Nine members of SHM’s Public Policy Committee (PPC), accompanied by several SHM staff members, paid a visit to Capitol Hill early this year.
The group spent Feb. 28 calling on senators, representatives, and congressional staff, as they participated in meetings similar to those included in SHM’s Legislative Advocacy Day, held during the 2006 Annual Meeting. In fact, many of the PPC members had second meetings with legislative staff they had met last May.
“We had already broken some ground with Legislative Day, so some people were familiar with us,” says Ron Angus, MD, Department of Medicine, Presbyterian Hospital of Dallas. “We had a little more time to talk about the issues.”
During their meetings, “We emphasized the different roles that SHM can play, and we tried to get a feel for what it means to have a Democrat-led Congress,” says Jack Percelay, MD, MPH, FAAP, Virtua Health, Ridgewood, N.J.
SHM’s senior adviser for advocacy and government affairs, Laura Allendorf, pronounces it “a very productive day.”
Building on a Foundation
The PPC visits were successful partly because this was the second time SHM had visited representatives, allowing the hospitalists to build on their introductory meetings and spend more time discussing issues and offering help. The committee hopes to continue this trend.
“In the long term, we want to see if we can meet with the same people more frequently,” explains Dr. Angus. Allendorf agrees, saying, “The more often we’re up there, the better.”
There may be many more visits or communications. “I think we’re building something long-term, and it’s going to take a while to do that,” says Dr. Angus. “As we get more comfortable talking to these folks, we’ll work on getting them to contact us when issues first come up. Our goal is to be there at the beginning of the process, rather than the end, when it’s too late to have much impact.”
Another reason the February visits were deemed a success involves whom the PPC met with.
“These meetings were more productive because we were meeting with key staff, people on key committees,” recounts Allendorf. “And [participants] had more visits during the day—each had between five and eight. We made a point to meet with committee staff, staff for key committees, including the House Ways and Means Health Subcommittee, the Senate Finance Committee, the Senate Committee on Appropriations, and the Senate Committee on Health, Education, Labor, and Pensions. We met with committee aides hired to handle special issues like Medicare Part B.”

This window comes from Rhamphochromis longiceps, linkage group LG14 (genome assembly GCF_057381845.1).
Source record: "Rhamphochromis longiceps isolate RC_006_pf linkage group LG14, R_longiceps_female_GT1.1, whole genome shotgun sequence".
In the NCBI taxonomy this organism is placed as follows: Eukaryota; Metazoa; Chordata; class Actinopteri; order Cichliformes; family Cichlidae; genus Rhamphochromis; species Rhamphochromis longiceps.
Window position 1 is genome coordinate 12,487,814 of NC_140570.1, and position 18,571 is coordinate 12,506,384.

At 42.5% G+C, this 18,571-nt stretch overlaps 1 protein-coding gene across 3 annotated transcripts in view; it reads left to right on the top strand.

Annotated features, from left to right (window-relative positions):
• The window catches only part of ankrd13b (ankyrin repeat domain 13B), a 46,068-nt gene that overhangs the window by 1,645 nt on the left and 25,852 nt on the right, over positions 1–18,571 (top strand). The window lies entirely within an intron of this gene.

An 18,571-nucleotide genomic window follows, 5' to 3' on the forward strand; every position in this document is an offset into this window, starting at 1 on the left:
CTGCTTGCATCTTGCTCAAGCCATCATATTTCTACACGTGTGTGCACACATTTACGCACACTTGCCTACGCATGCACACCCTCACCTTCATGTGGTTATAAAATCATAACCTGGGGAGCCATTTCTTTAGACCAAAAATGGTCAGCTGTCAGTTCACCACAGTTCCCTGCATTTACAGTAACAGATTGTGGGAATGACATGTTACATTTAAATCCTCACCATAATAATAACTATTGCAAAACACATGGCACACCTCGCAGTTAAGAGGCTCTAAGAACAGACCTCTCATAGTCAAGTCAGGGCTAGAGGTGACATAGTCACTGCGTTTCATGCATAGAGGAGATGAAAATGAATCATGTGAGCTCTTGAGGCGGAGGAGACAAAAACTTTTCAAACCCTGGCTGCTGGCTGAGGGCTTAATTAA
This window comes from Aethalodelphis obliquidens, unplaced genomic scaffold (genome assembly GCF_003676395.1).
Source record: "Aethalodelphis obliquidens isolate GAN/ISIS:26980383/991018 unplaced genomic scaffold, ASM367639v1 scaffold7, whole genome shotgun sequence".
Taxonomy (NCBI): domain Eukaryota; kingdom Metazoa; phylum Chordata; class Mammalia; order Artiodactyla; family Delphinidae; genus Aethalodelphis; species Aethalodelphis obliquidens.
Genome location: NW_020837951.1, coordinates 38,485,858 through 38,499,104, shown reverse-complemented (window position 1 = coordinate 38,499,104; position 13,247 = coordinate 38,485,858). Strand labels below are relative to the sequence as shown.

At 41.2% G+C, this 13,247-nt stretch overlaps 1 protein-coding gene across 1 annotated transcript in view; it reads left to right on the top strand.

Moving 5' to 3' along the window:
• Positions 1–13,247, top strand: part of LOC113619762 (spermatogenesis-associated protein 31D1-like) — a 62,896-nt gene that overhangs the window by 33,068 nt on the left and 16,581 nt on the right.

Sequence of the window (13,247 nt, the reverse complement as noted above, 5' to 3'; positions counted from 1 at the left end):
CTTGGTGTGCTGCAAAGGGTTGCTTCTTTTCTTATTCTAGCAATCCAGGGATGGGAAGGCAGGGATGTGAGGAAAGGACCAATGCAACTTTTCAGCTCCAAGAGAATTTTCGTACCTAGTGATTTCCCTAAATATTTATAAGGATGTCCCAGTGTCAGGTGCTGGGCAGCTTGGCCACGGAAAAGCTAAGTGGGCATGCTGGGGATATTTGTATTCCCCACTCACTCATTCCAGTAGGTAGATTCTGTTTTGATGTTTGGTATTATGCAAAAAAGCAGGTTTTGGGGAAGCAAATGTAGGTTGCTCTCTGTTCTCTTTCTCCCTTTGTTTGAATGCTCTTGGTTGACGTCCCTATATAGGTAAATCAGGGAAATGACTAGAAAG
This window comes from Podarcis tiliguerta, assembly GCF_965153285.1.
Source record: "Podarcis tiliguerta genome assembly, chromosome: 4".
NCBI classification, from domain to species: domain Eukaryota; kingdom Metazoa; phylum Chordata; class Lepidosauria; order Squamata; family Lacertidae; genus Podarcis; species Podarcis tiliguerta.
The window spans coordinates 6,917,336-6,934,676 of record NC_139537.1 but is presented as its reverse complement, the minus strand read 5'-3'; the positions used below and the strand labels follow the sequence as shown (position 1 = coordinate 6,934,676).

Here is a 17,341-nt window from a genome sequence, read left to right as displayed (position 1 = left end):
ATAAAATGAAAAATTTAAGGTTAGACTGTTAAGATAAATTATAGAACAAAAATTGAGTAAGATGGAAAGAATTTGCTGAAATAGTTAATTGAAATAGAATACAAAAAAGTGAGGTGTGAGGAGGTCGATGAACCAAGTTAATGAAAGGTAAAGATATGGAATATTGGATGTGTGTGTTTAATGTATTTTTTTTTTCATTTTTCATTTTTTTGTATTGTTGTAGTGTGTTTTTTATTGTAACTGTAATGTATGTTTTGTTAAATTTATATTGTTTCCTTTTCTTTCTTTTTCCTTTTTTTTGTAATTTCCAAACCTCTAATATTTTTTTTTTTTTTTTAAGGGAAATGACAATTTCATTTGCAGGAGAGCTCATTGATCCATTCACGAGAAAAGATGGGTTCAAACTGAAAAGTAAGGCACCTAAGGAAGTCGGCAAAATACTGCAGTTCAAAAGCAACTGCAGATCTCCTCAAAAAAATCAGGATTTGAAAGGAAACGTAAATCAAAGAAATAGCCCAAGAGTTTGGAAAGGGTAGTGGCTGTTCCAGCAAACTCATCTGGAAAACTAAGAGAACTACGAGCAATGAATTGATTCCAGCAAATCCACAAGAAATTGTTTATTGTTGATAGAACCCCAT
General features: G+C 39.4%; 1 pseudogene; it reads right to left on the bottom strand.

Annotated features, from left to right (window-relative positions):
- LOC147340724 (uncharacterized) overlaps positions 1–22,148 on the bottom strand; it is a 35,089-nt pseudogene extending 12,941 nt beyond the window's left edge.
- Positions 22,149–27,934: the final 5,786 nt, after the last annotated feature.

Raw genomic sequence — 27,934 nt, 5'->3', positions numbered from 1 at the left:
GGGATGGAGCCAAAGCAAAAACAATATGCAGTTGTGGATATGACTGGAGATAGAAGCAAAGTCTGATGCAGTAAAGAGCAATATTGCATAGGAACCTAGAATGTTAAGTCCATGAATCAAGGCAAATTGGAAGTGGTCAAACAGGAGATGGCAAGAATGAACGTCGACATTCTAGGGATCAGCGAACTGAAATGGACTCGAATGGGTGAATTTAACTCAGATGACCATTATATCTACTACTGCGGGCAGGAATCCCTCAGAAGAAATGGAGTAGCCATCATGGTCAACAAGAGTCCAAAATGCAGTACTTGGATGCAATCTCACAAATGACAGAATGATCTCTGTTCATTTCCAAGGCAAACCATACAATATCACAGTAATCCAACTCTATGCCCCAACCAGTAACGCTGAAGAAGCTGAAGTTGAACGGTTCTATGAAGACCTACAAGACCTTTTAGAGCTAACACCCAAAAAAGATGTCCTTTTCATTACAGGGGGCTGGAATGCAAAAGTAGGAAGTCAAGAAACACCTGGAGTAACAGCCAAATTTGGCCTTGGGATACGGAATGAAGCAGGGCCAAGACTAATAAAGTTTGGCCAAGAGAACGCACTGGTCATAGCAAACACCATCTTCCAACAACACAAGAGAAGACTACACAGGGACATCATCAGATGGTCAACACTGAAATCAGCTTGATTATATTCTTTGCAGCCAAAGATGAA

Targeting these influential offices—particularly the powerful Ways and Means Committee—should have greater impact on healthcare legislation and funding.
Making Inroads with Ways and Means
The entire group ended the day in a meeting with Rep. Shelley Berkley, D-Nev., and her health legislative aide Jeff Davis. Berkley serves on the House Ways and Means Committee and is perceived as “physician-friendly.” Her husband is a nephrologist, and Allendorf describes the lawmaker as “very knowledgeable about the issues” in healthcare. “She’s now in a position to do something; she’ll be a major player,” predicts Allendorf.
“We met with Berkley for five or 10 minutes, then had a roundtable with Jeff Davis from her office,” says Dr. Angus. “We talked about increased funding for AHRQ [Agency for Healthcare Research and Quality] and coordinating quality initiatives being brought to bear in hospitals. We tried to emphasize that when you talk about quality in hospitals, you’re talking about hospitalists.”
With her majority role on a key committee, Berkley is one example of the newly empowered Democrats in office—Democrats who may make a difference in pushing through SHM-sponsored legislation.
Did the PPC members notice a difference since May, with the change of majority party in Congress?
“I could feel it,” says Dr. Angus. “There’s been a huge sea change. Those who felt unempowered last year now feel that there’s a clean slate.”
Dr. Percelay saw a difference in priorities among healthcare issues. “In general, the access issue is much more prominent,” he says. “There’s a sense that we need to do something about healthcare expenses and access for everyone. There’s a recognition of big-picture issues—by both Democrats and Republicans—that we aren’t providing coverage for everyone, and we’re spending too much on it.”
The PPC counts its Capitol Hill visit a success. Members want to broaden the influence of SHM and hospitalists by enlisting the help of others.
“We want to identify members who are interested in public policy who live in key areas—areas served by legislators on key committees,” explains Dr. Percelay, “so that they can lobby from a local perspective.” Dr. Angus adds, “Ideally, they’ll interact with their national officials when they’re in their local offices. Also, we’d like members to keep an eye on state and local issues.”
Allendorf points out that these members can be identified and reached though SHM’s online Legislative Action Center at capwiz.com/hospitalmedicine/home. If you receive an e-mail asking you to contact one of your representatives regarding a specific issue, you can take part in the advocacy efforts.
In other plans, says Dr. Angus, “We hope to construct some body of resources that hospitalists who go to D.C. on their own can use to go up to the Hill with information in hand and talk to their Congress people.”
PPC members understand they have their work cut out for them when it comes to increasing awareness of SHM and hospitalists on Capitol Hill.
“This is a long-term investment process,” Dr. Percelay says. “We’re learning as an organization how to conduct our public policy efforts. We’re at the beginning stages of meeting with these people and letting them know what hospitalists can do.” TH
Jane Jerrard writes “Public Policy” for The Hospitalist.